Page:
Caring Across the Generations: Families in Transition - June 4, 2008

Image: Images/Seminars/APGPF/June4_2008/apgpffutureofsocialcare4.6.08_004x.jpg

The Family and Parenting Institute held this seminar to debate key issues around government and family policy. At a time when the present government has started an open debate about the long term future of England's care and support system, this timely seminar discussed responses to the current Department of Health consultation on care, support and independence. The seminar opened up various areas of debate on issues around cross generational care including:

  • What contribution do the different generations in families make to caring for each other?
  • How can each generation be supported to thrive with the benefit of mutually dependent love, care and support?
  • How can policy encompass the diversity of older people and family formations?
  • What can services contribute to the quality of relationships in families across generations?
  • What additional support is needed for families with special circumstances?

Presentations by:

Icon: Acrobat PDFFamily support in later life: Is Britain becoming less caring?  Icon: Link to another website- Karen Glaser – Institute of Gerontology, King's College, London

Icon: Acrobat PDFCaring across the generations: complex situations Icon: Link to another website - Dr Sharon Pettle - Consultant Clinical Psychologist & Family Psychotherapist, Great Ormond Street Hospital for Children

Caring Across the Generations and the Department of Health's open debate on social care - Stephen Burke - Chief Executive, Counsel and Care

Key points raised

  • Developing transgenerational family policy is very timely as we see rapid changes in demographics and family formation in the UK and Europe.
  • Research shows that in the UK (and Europe) we are living longer, unhealthier lives. We are also working longer.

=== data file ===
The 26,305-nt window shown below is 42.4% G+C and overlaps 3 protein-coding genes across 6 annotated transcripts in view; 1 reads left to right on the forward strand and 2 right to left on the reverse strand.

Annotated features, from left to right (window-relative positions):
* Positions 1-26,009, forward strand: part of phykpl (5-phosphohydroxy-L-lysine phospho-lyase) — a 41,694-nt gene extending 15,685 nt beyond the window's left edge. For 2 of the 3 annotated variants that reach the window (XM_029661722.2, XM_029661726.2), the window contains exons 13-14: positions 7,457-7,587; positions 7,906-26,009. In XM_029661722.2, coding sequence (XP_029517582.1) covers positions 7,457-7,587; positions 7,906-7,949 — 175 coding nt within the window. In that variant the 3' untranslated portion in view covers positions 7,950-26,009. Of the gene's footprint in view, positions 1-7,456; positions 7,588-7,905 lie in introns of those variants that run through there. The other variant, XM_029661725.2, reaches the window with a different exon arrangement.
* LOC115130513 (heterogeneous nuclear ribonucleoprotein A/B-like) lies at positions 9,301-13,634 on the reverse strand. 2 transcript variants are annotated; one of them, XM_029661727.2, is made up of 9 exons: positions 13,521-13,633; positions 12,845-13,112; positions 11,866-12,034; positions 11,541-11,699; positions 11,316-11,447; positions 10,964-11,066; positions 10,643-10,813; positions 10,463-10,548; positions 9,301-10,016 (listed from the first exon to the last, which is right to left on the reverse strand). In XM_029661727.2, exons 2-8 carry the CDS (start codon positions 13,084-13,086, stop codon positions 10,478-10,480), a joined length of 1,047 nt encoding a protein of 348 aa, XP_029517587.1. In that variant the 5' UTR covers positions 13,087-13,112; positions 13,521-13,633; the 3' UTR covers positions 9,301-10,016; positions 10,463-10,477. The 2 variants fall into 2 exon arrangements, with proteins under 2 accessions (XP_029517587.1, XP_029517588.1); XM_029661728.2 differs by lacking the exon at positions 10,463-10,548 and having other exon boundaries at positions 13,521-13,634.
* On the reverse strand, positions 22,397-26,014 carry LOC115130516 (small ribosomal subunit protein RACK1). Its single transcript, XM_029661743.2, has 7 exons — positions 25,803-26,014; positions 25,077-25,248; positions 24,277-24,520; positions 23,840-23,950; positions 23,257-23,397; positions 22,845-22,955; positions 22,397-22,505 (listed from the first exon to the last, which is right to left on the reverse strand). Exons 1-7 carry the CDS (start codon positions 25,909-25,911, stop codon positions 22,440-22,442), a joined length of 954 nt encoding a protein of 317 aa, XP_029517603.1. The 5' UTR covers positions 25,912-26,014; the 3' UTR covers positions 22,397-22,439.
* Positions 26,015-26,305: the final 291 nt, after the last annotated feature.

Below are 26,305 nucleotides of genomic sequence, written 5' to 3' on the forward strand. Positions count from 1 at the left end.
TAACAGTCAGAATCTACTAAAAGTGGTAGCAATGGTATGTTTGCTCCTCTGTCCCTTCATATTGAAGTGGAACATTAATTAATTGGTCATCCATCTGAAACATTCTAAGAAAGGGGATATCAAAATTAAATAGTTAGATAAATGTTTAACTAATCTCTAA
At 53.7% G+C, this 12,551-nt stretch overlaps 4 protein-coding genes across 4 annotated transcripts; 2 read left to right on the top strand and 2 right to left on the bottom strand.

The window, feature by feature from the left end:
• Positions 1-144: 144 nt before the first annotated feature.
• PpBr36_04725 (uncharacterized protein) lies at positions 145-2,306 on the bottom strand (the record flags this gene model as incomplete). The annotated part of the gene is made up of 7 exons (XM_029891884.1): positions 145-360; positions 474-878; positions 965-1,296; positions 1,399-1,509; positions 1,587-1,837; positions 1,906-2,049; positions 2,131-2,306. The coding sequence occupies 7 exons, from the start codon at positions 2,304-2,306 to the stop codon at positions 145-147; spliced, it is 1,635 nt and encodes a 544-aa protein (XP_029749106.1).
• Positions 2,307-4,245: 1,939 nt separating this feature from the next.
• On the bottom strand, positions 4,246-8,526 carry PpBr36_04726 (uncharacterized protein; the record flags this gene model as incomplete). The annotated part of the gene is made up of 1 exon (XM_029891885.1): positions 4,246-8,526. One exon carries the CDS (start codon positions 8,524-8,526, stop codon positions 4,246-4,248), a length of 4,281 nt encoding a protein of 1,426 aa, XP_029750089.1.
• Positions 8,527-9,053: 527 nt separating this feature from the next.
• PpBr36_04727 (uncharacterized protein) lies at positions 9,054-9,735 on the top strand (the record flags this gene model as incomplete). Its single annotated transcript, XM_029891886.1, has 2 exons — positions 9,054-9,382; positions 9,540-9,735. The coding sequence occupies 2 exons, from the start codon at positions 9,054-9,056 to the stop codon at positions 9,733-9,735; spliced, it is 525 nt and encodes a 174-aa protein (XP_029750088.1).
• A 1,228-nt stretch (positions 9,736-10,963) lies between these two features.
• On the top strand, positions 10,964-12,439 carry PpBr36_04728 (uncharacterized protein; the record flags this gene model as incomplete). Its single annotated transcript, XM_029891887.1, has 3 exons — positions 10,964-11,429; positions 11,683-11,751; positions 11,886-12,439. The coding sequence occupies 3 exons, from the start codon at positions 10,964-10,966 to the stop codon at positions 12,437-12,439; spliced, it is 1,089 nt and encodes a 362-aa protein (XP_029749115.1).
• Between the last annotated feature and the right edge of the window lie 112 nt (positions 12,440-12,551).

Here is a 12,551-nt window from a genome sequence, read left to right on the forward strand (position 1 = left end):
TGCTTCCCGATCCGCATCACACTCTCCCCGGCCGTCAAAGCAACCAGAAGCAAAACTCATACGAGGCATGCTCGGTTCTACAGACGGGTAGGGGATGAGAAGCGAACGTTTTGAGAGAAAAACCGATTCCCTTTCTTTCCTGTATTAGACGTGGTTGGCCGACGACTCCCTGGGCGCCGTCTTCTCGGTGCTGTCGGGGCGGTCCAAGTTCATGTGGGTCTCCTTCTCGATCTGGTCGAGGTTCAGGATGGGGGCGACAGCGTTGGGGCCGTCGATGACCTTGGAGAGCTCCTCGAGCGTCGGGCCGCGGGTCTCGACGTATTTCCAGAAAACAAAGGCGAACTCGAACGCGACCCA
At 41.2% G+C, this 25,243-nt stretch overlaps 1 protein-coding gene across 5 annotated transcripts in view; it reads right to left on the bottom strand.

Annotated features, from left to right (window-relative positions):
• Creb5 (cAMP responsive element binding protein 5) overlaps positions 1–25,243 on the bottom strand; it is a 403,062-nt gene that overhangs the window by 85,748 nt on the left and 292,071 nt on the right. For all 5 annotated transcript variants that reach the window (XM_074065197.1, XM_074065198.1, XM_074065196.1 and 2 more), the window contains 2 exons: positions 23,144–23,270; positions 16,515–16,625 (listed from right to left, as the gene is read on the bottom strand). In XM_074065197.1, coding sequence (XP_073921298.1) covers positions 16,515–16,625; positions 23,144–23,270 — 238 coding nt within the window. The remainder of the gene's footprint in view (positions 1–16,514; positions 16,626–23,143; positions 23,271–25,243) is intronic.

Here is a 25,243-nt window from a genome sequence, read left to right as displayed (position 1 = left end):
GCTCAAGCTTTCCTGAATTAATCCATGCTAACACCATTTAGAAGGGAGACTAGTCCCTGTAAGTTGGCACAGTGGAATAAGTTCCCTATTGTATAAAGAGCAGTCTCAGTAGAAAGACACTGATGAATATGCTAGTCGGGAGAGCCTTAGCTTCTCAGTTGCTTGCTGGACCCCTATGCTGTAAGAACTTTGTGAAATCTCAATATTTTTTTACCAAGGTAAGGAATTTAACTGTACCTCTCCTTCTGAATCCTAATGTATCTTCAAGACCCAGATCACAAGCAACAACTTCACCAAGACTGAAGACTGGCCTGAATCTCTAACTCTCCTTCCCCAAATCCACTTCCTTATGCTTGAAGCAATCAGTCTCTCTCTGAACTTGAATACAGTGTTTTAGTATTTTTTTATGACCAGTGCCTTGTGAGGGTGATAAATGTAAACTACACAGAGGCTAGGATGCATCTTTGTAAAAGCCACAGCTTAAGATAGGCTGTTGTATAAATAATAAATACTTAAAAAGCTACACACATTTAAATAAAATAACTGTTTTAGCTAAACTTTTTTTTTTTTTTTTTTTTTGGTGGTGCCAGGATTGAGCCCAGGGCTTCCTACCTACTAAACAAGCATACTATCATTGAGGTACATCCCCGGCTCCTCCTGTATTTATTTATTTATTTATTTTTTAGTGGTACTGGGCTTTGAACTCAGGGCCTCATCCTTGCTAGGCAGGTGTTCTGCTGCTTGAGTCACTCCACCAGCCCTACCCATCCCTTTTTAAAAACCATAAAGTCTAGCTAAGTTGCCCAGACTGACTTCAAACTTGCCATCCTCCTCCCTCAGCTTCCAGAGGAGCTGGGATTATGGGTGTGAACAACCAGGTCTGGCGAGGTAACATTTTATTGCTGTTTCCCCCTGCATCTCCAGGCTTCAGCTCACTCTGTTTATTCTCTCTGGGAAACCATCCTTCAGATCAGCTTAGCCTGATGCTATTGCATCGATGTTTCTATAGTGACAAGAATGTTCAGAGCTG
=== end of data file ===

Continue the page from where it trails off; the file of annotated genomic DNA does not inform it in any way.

• More people are likely to become carers and/or need care at some point in their lives.
  • The rate of increase in the proportion of older people living alone has slowed down. People living with a spouse or long-term partner are likely to live longer.
  • A decrease in the birthrate is not necessarily linked to lack of family support and care for older people.
  • Older people living alone receive more care from their adult children than older couples.
  • There are more families that span across four generations.
  • In some families where there are limited family relationships, friends are as important and the fact that they don't have a blood tie doesn't make the relationships any less significant.

The discussion at the seminar pointed possible ways forward in formulating policy, practice and services that span the best of current children's and adult services.

  • Ideas and policies can be transferred from children and young people's policy to adult services and vice versa. We still need to make the transition from children's services to adult services more co-ordinated, particularly where people have more than one role eg a disabled child who is also a young carer.
  • We're seeing progress in terms of disabled adults and older people with personal budgets. You could make the same argument in terms of early education funding so that parents get given funding for 12½ hours early years education on the same principle as a personal budget works.
  • It's important to hang on to the idea that social workers and other professionals in this area should have training both in relation to work with adults & elderly and with children & young people.
Last updated: 17th April 2009 at 02:04:22